Microsoft Explorer Mouse
The Blu-ray of the rodent world.
- BlueTrack technology is more precise, nice design, easy button configuration, Mac OS X support
- Not ambidextrous, no DPI stepping, large grip
This mouse combines precise tracking technology with a decent design. For the average user the mouse certainly isn’t revolutionary, but it’s a reasonable cost for a decent improvement in precision.
Price$ 129.95 (AUD)
It’s not every day that new mouse tracking technology comes along. With laser optics doing the job, there hasn’t been much of a need. Nevertheless, Microsoft hopes to turn the tables with BlueTrack, the tracking technology behind its new Explorer Mouse.
The wireless Explorer Mouse uses a blue optical diode rather than the infrared laser diodes common in most modern mice. BlueTrack is claimed to provide higher sensitivity tracking as well as a greater adaptability to common reflective surfaces such as granite and marble.
The Explorer Mouse certainly isn’t the ugliest Microsoft mouse we’ve come across. (The Wireless Laser Mouse 7000 springs to mind as one of the uglier ones to come out of Redmond.) A three-tone grey colour scheme makes for an attractive look, accompanied by an illuminated underside and BlueTrack logo. The mouse's size is an issue: it possesses a much wider and higher grip than standard units and may take some getting used to. Thankfully, the rubberised plastic material used for the heel of the mouse makes it easy to grip tightly without slipping.
The Explorer Mouse has five buttons. The mouse’s forward and back buttons are situated on the same side, making the forward button an awkward stretch for short fingers. The scroll wheel is easy to use, providing a non-slip continual run that also facilitates four-way scrolling. The grip and button positioning make the Explorer more suited to right-handed use. [A form of sinister discrimination, perhaps — Ed.]
The accompanying USB dongle is quite small and easily fits into a groove on the underside of the mouse for portability. The Explorer Mouse works off two AA batteries, which can be recharged via a bundled docking station. Disappointingly, this dock requires a power plug rather than using a USB port.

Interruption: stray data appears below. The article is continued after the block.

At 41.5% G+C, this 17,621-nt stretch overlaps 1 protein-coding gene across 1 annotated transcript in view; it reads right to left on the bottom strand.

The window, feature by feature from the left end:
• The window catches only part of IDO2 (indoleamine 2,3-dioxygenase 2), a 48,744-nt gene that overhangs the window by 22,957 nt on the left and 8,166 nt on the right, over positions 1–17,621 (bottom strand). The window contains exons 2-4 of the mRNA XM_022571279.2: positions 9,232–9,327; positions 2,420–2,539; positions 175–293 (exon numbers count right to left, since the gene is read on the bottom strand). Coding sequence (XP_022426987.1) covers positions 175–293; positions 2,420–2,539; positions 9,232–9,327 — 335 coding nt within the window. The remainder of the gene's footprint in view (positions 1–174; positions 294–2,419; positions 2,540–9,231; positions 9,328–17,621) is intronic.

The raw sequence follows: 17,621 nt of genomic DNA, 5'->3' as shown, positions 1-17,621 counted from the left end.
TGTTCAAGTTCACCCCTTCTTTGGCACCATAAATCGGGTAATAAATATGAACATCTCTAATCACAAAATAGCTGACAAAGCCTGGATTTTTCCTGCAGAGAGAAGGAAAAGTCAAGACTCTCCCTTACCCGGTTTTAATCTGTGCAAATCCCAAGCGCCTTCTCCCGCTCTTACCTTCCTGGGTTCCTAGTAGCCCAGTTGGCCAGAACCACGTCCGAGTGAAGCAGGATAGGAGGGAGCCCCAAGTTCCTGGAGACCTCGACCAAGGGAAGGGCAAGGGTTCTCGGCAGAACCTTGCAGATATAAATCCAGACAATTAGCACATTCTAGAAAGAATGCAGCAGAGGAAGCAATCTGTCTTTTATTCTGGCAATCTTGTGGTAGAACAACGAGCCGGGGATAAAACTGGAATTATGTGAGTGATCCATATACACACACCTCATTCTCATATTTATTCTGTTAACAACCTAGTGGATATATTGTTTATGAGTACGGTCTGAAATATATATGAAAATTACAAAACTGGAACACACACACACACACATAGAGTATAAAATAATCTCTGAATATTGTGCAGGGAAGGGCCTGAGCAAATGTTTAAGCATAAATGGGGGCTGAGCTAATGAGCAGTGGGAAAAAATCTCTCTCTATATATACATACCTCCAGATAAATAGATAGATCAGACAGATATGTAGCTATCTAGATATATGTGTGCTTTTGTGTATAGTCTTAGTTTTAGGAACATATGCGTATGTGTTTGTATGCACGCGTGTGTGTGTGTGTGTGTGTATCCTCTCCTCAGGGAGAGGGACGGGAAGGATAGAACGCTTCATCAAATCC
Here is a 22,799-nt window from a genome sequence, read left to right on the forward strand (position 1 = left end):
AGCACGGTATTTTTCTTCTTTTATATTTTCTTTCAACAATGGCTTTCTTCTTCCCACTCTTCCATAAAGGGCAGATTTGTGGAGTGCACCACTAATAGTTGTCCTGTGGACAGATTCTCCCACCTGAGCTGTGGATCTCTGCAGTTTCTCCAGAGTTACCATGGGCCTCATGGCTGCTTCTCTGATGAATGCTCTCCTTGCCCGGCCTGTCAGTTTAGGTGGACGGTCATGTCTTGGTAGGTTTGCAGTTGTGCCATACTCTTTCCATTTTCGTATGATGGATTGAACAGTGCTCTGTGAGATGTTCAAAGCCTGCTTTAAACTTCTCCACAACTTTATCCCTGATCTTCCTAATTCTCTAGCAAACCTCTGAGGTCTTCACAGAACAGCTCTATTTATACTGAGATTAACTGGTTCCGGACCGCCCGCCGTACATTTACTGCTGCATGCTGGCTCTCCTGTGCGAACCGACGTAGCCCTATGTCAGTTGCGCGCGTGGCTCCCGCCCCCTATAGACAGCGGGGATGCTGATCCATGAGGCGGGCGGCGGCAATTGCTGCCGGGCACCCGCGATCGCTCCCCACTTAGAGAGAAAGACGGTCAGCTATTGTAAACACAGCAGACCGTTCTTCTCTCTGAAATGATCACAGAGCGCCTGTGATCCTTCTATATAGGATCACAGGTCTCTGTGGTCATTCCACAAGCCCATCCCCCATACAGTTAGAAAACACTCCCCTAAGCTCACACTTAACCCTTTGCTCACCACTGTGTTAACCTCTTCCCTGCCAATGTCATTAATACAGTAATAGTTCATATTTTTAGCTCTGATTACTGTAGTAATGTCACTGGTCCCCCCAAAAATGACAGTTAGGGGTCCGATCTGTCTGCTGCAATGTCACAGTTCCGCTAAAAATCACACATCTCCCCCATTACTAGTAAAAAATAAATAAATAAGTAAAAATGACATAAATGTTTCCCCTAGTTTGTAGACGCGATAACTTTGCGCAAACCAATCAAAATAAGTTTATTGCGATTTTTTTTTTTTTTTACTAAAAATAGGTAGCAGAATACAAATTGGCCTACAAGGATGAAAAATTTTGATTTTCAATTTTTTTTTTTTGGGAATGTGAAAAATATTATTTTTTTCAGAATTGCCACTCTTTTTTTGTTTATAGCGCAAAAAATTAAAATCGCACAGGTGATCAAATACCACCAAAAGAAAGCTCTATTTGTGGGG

Having become used to the Logitech G7, the Explorer Mouse feels like a snail by comparison. Unlike the G7, the Explorer Mouse doesn’t provide dots per inch sensitivity configuration, so making the mouse comfortable is a matter of either configuring the standard tracking speed or simply getting used to it. Nevertheless, while it seems slower than other high-end laser mice, the Explorer Mouse feels much more precise on standard surfaces and much more sensitive to small movements. As with any non-standard mouse, the Explorer does take some getting used to but its precision is certainly appealing.
The mouse performs admirably under duress as well. We tested the mouse on various surfaces including carpet, grained wood and granite; on all of these surfaces the BlueTrack technology managed to perform without jagged movements or losing its tracking.
As with most Microsoft mice, the accompanying software provides fairly comprehensive button configuration and personalisation for both Windows and Mac OS X. Each button can easily be reassigned to a new function. Mac users have the option of assigning specific functions to individual applications or using the operating system’s integrated mouse configuration instead.
Join the PC World newsletter!